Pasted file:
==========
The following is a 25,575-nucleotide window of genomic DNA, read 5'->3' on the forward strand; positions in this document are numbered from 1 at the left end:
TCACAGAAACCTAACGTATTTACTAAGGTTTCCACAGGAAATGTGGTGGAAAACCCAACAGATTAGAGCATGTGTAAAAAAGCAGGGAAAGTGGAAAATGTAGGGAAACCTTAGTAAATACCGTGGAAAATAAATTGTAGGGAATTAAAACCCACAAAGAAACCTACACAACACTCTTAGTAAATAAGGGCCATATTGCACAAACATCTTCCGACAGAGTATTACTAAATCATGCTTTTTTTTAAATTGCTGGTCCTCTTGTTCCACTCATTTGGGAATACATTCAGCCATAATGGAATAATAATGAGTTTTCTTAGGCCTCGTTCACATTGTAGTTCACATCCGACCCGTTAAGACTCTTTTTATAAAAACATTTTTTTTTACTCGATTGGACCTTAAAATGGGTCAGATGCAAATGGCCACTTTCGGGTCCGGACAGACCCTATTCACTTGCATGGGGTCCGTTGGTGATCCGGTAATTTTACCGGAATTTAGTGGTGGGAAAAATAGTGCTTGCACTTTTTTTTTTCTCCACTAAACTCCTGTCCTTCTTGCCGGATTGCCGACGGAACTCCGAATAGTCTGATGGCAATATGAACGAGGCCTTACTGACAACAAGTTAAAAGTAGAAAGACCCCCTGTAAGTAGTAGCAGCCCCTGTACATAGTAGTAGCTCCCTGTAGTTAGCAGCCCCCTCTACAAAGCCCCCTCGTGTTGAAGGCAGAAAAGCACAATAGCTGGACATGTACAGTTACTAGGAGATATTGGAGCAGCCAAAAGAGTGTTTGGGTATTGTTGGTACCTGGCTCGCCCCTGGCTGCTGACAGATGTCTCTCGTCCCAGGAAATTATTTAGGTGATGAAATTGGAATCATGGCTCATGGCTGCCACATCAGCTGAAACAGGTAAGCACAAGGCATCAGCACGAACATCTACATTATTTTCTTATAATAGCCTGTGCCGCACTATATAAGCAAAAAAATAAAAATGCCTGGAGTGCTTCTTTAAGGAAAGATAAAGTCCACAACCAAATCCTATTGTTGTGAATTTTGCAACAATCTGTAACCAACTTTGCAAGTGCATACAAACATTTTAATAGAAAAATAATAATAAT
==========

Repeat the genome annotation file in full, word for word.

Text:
The following is a 25,575-nucleotide window of genomic DNA, read 5'->3' on the forward strand; positions in this document are numbered from 1 at the left end:
TCACAGAAACCTAACGTATTTACTAAGGTTTCCACAGGAAATGTGGTGGAAAACCCAACAGATTAGAGCATGTGTAAAAAAGCAGGGAAAGTGGAAAATGTAGGGAAACCTTAGTAAATACCGTGGAAAATAAATTGTAGGGAATTAAAACCCACAAAGAAACCTACACAACACTCTTAGTAAATAAGGGCCATATTGCACAAACATCTTCCGACAGAGTATTACTAAATCATGCTTTTTTTTAAATTGCTGGTCCTCTTGTTCCACTCATTTGGGAATACATTCAGCCATAATGGAATAATAATGAGTTTTCTTAGGCCTCGTTCACATTGTAGTTCACATCCGACCCGTTAAGACTCTTTTTATAAAAACATTTTTTTTTACTCGATTGGACCTTAAAATGGGTCAGATGCAAATGGCCACTTTCGGGTCCGGACAGACCCTATTCACTTGCATGGGGTCCGTTGGTGATCCGGTAATTTTACCGGAATTTAGTGGTGGGAAAAATAGTGCTTGCACTTTTTTTTTTCTCCACTAAACTCCTGTCCTTCTTGCCGGATTGCCGACGGAACTCCGAATAGTCTGATGGCAATATGAACGAGGCCTTACTGACAACAAGTTAAAAGTAGAAAGACCCCCTGTAAGTAGTAGCAGCCCCTGTACATAGTAGTAGCTCCCTGTAGTTAGCAGCCCCCTCTACAAAGCCCCCTCGTGTTGAAGGCAGAAAAGCACAATAGCTGGACATGTACAGTTACTAGGAGATATTGGAGCAGCCAAAAGAGTGTTTGGGTATTGTTGGTACCTGGCTCGCCCCTGGCTGCTGACAGATGTCTCTCGTCCCAGGAAATTATTTAGGTGATGAAATTGGAATCATGGCTCATGGCTGCCACATCAGCTGAAACAGGTAAGCACAAGGCATCAGCACGAACATCTACATTATTTTCTTATAATAGCCTGTGCCGCACTATATAAGCAAAAAAATAAAAATGCCTGGAGTGCTTCTTTAAGGAAAGATAAAGTCCACAACCAAATCCTATTGTTGTGAATTTTGCAACAATCTGTAACCAACTTTGCAAGTGCATACAAACATTTTAATAGAAAAATAATAATAAT